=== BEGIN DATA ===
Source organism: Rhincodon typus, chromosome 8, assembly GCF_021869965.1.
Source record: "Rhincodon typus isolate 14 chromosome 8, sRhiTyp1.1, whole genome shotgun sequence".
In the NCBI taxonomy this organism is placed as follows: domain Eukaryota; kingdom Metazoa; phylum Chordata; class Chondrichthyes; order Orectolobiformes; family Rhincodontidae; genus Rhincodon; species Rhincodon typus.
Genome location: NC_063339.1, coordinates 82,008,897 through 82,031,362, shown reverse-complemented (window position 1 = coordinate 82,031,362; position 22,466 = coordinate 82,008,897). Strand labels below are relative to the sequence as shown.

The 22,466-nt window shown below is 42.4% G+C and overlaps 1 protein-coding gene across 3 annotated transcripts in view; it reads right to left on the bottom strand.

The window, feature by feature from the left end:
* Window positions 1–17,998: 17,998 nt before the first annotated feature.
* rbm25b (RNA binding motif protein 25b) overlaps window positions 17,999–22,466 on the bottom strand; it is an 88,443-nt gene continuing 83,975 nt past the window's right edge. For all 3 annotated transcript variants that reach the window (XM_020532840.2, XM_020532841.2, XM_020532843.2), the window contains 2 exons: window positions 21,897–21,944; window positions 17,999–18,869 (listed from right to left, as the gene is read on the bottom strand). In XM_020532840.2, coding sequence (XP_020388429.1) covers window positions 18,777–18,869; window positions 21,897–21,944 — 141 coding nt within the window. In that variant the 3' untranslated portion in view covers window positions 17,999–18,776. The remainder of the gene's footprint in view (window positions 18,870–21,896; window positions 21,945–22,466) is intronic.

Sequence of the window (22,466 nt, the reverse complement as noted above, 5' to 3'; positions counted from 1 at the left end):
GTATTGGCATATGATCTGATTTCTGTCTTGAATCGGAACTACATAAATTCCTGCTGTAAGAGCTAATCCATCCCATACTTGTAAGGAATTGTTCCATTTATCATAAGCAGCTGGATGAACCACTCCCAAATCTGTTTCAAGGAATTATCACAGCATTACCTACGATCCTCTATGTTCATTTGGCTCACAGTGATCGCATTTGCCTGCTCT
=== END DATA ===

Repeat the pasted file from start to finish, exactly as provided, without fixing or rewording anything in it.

Source organism: Rhincodon typus, chromosome 8, assembly GCF_021869965.1.
Source record: "Rhincodon typus isolate 14 chromosome 8, sRhiTyp1.1, whole genome shotgun sequence".
In the NCBI taxonomy this organism is placed as follows: domain Eukaryota; kingdom Metazoa; phylum Chordata; class Chondrichthyes; order Orectolobiformes; family Rhincodontidae; genus Rhincodon; species Rhincodon typus.
Genome location: NC_063339.1, coordinates 82,008,897 through 82,031,362, shown reverse-complemented (window position 1 = coordinate 82,031,362; position 22,466 = coordinate 82,008,897). Strand labels below are relative to the sequence as shown.

The 22,466-nt window shown below is 42.4% G+C and overlaps 1 protein-coding gene across 3 annotated transcripts in view; it reads right to left on the bottom strand.

The window, feature by feature from the left end:
* Window positions 1–17,998: 17,998 nt before the first annotated feature.
* rbm25b (RNA binding motif protein 25b) overlaps window positions 17,999–22,466 on the bottom strand; it is an 88,443-nt gene continuing 83,975 nt past the window's right edge. For all 3 annotated transcript variants that reach the window (XM_020532840.2, XM_020532841.2, XM_020532843.2), the window contains 2 exons: window positions 21,897–21,944; window positions 17,999–18,869 (listed from right to left, as the gene is read on the bottom strand). In XM_020532840.2, coding sequence (XP_020388429.1) covers window positions 18,777–18,869; window positions 21,897–21,944 — 141 coding nt within the window. In that variant the 3' untranslated portion in view covers window positions 17,999–18,776. The remainder of the gene's footprint in view (window positions 18,870–21,896; window positions 21,945–22,466) is intronic.

Sequence of the window (22,466 nt, the reverse complement as noted above, 5' to 3'; positions counted from 1 at the left end):
GTATTGGCATATGATCTGATTTCTGTCTTGAATCGGAACTACATAAATTCCTGCTGTAAGAGCTAATCCATCCCATACTTGTAAGGAATTGTTCCATTTATCATAAGCAGCTGGATGAACCACTCCCAAATCTGTTTCAAGGAATTATCACAGCATTACCTACGATCCTCTATGTTCATTTGGCTCACAGTGATCGCATTTGCCTGCTCT